The Haitian-born creative and executive director of Creole Jam, Rose Guerrier, says the New York-based group is seeking to showcase and clear up misconceptions about Haitian culture during the in-person, West Indian American Day Carnival Parade, on Monday, Labor Day, on Brooklyn’s Eastern Parkway.
Labor Day is a public holiday in the United States.
“The message we want is to showcase Haiti and its history,” Guerrier told the Caribbean Media Corporation (CMC) ahead of the seven-hour spectacle, adding “we want to showcase Haiti and its liberation, and we liberated many.
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“This is the first time that the Haitian community will see their culture displayed in such a way, with authentic costumes and music of our culture,” she said, adding that ll masqueraders will follow a choreographed routine.
“This is the first time we will be portraying our history on the Parkway. Our goal is to showcase our culture and create unity in the community. We want to uplift the culture, uplift the morale of the community, because of the many traumas we’ve been through.
“We want to put a smile on the faces of the Haitian people and on the faces of our brothers and sisters from Africa to the Caribbean,” said, adding that the Creole Jam will comprise four sections, with about 50 masqueraders.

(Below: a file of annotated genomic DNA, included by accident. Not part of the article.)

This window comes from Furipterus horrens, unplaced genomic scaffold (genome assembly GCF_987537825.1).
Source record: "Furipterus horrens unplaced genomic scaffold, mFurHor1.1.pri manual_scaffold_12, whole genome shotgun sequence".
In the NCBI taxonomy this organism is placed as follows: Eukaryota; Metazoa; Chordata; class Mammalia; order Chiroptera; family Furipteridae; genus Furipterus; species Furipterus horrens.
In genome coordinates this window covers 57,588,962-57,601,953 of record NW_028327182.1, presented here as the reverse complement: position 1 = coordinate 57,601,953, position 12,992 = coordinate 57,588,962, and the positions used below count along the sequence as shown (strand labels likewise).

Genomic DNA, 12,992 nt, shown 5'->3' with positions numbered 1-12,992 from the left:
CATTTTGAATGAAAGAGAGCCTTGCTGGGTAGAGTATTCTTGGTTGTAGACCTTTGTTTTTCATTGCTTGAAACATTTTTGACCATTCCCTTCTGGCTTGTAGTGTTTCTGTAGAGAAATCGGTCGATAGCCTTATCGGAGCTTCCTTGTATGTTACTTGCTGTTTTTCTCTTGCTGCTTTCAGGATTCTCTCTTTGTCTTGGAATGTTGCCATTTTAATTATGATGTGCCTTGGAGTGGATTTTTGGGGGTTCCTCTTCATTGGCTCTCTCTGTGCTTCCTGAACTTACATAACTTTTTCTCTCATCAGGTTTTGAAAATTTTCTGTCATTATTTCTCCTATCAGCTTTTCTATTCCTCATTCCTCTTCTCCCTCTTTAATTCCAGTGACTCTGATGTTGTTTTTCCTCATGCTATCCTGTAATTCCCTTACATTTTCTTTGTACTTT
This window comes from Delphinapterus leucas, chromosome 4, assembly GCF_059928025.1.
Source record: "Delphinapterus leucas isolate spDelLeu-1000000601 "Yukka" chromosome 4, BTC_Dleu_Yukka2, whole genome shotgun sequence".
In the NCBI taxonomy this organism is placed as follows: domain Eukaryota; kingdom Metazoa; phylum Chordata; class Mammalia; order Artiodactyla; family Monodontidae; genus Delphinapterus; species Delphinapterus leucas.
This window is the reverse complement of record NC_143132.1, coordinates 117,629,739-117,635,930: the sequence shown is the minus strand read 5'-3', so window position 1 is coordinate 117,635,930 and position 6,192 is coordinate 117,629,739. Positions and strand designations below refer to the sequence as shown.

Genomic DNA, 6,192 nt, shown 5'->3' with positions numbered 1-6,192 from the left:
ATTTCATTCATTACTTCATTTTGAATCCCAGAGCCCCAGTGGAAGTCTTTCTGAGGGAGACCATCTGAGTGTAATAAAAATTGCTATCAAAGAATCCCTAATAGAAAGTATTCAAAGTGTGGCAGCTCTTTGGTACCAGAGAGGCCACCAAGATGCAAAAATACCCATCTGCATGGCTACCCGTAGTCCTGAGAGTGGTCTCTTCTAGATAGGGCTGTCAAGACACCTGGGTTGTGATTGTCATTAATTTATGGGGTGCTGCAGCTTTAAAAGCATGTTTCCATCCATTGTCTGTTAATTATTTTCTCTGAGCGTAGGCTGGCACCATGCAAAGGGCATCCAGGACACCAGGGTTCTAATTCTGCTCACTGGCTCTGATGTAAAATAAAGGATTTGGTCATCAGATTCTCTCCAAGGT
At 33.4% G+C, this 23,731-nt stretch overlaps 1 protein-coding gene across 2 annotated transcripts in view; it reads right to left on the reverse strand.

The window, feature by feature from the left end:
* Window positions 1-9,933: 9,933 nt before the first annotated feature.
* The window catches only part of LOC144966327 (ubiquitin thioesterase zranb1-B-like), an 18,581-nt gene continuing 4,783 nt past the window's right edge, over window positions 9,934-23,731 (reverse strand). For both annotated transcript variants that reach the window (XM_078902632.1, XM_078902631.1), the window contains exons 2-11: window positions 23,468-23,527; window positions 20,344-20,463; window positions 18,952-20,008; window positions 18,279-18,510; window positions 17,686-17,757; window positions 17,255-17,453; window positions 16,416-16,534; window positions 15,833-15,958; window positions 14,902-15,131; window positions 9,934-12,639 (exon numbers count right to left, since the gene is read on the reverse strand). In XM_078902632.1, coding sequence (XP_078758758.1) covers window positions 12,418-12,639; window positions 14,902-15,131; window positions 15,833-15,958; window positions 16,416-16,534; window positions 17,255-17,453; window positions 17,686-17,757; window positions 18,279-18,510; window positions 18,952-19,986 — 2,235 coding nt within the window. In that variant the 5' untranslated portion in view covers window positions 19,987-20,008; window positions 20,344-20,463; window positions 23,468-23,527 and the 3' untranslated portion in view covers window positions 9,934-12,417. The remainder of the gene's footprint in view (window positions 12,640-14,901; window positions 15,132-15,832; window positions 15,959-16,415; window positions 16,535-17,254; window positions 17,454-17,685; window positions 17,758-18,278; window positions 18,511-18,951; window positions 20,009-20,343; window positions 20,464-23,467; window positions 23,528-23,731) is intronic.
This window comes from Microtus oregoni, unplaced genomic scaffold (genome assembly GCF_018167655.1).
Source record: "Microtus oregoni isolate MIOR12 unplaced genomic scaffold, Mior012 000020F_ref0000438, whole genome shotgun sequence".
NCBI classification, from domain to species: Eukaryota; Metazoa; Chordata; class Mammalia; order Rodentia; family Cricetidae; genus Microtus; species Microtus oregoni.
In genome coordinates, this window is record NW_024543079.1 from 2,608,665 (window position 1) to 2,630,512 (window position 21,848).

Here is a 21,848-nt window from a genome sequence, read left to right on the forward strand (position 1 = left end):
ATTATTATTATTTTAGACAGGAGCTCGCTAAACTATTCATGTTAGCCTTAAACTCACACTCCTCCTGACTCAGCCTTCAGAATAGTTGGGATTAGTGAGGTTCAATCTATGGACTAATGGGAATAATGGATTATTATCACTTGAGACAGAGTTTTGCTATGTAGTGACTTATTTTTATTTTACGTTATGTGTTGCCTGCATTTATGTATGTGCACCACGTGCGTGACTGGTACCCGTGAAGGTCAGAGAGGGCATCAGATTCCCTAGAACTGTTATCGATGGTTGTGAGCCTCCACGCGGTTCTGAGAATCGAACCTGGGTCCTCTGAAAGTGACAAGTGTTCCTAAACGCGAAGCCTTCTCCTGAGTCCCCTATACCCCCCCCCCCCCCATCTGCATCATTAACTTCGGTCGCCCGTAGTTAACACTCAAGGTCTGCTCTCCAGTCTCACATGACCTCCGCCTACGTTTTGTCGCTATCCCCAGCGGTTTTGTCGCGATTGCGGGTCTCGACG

Guerrier said Erol Josue, director of ethnology in Haiti, has traveled from the French-speaking Caribbean Island to assist in the production.
“Once he learned what I’m doing, he came from Haiti and brought costumes. And we made him the first Creole Jam Ambassador of Culture for 2022.”
Brooklyn resident Jocelyn Gay, a member of the Brooklyn-based Voix et Tambours & Haiti, Inc. (Voices and Drums of Haiti), said she’s “ecstatic” to be part of Creole Jam.
“This is what I do,” she said, referring to artistic performances. “That’s my life. It was always my dream to share my culture with the rest of the world,” added the retired social worker.
Guerrier said she was very grateful to Grenadian Derek Noel for giving the group the space at his business to conduct its mas camp.
“Derek has been a very good friend, and he offered me the space to show the unity,” she said.
The Carnival Parade is the culmination of five days of carnival that started last Thursday on the grounds of the Brooklyn Museum, where all carnival events, except Monday’s parade, took place.
The New York-based West Indian American Day Carnival Association (WIADCA), organizer of Brooklyn’s Caribbean Carnival, is celebrating 55 years of carnival in New York.
“Road rules are safety first, costumes only and culture matters,” stressed WIADCA in a statement. “This year our return to the parkway (Eastern Parkway) inspires us to continue the cultural work on behalf of our community, city, state and partners,” said WIADCA’s Guyanese-born chairperson Michelle Gibbs-Francis. “Without them, the mas and pan groups especially, we would not be here today.
“Our losses were tough, but we stood stronger together to overcome by providing for others and producing several impactful community programs for youth, adults and seniors. As for our COVID protocols, we have several guidelines in place to verify vaccination and temperature checks.”